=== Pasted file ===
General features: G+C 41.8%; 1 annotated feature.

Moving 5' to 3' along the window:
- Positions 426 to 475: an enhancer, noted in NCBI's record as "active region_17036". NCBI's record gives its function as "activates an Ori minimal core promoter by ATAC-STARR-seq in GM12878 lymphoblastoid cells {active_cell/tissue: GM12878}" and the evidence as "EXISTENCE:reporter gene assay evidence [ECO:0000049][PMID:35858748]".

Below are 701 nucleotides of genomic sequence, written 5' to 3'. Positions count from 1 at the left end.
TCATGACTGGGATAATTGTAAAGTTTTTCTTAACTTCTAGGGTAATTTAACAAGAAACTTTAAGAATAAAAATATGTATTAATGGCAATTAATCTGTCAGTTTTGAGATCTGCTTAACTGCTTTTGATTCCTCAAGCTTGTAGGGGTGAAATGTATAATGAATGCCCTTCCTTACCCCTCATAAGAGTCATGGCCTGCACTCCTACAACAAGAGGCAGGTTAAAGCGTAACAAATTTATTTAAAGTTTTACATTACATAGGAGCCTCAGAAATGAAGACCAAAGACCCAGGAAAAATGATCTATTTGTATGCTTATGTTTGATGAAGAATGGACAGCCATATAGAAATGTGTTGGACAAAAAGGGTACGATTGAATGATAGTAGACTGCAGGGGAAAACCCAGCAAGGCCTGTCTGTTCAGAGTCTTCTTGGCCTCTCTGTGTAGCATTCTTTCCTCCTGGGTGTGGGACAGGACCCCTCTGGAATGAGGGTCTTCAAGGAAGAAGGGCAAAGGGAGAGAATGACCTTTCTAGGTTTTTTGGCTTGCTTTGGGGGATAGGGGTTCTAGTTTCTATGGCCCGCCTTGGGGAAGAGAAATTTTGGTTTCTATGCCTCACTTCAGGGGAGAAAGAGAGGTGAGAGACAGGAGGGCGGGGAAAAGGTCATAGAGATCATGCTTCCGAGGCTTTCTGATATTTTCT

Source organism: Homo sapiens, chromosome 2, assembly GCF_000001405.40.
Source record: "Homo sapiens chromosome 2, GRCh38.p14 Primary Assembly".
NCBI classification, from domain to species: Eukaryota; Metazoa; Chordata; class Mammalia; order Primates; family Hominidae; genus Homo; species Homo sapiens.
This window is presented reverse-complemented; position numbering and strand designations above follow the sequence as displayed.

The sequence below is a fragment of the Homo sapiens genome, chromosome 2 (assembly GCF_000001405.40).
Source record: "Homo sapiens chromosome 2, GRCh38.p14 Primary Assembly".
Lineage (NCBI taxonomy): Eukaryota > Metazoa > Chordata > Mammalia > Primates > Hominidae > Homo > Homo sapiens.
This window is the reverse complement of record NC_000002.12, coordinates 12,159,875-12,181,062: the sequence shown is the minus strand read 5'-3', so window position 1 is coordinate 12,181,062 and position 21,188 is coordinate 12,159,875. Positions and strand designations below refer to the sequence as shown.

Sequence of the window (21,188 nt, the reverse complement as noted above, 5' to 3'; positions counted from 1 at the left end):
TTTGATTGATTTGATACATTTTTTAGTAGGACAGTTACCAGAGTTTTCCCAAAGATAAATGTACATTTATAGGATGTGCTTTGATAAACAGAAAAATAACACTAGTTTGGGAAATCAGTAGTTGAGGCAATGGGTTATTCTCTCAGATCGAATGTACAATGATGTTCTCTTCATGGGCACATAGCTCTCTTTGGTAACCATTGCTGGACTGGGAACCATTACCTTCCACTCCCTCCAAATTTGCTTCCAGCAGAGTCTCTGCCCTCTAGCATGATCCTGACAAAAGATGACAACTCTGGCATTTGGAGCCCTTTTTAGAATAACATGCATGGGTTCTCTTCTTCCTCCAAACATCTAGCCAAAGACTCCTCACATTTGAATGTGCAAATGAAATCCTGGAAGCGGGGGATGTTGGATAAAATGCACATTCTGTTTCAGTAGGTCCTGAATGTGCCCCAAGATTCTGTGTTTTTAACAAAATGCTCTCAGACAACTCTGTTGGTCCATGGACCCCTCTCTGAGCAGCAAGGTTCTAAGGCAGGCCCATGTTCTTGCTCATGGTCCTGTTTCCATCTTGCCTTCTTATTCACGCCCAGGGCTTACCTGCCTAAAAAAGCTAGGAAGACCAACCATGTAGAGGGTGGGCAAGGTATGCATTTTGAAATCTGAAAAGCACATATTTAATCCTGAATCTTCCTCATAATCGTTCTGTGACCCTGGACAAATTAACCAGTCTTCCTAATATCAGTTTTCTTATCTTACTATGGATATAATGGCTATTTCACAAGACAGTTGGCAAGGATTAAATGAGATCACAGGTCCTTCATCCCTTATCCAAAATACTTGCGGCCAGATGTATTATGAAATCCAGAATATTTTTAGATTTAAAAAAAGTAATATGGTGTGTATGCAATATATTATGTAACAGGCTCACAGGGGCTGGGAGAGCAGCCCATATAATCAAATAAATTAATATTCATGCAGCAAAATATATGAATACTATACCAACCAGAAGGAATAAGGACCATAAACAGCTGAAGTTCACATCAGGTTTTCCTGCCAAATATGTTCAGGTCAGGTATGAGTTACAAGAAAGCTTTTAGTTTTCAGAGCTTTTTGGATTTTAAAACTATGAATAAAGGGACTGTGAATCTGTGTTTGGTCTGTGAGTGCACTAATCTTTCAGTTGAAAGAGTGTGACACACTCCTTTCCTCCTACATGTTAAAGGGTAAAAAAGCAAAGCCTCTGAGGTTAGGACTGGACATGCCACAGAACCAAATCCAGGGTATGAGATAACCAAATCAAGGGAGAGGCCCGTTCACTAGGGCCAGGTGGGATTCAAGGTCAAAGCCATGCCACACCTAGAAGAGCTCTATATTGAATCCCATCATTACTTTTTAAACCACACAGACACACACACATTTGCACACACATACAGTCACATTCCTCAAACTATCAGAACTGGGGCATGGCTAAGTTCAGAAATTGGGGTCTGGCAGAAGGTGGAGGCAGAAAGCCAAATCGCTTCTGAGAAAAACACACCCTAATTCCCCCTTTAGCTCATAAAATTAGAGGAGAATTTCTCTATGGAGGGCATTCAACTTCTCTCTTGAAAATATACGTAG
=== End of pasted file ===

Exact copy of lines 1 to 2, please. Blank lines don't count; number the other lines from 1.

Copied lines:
General features: G+C 41.8%; 1 annotated feature.

Moving 5' to 3' along the window: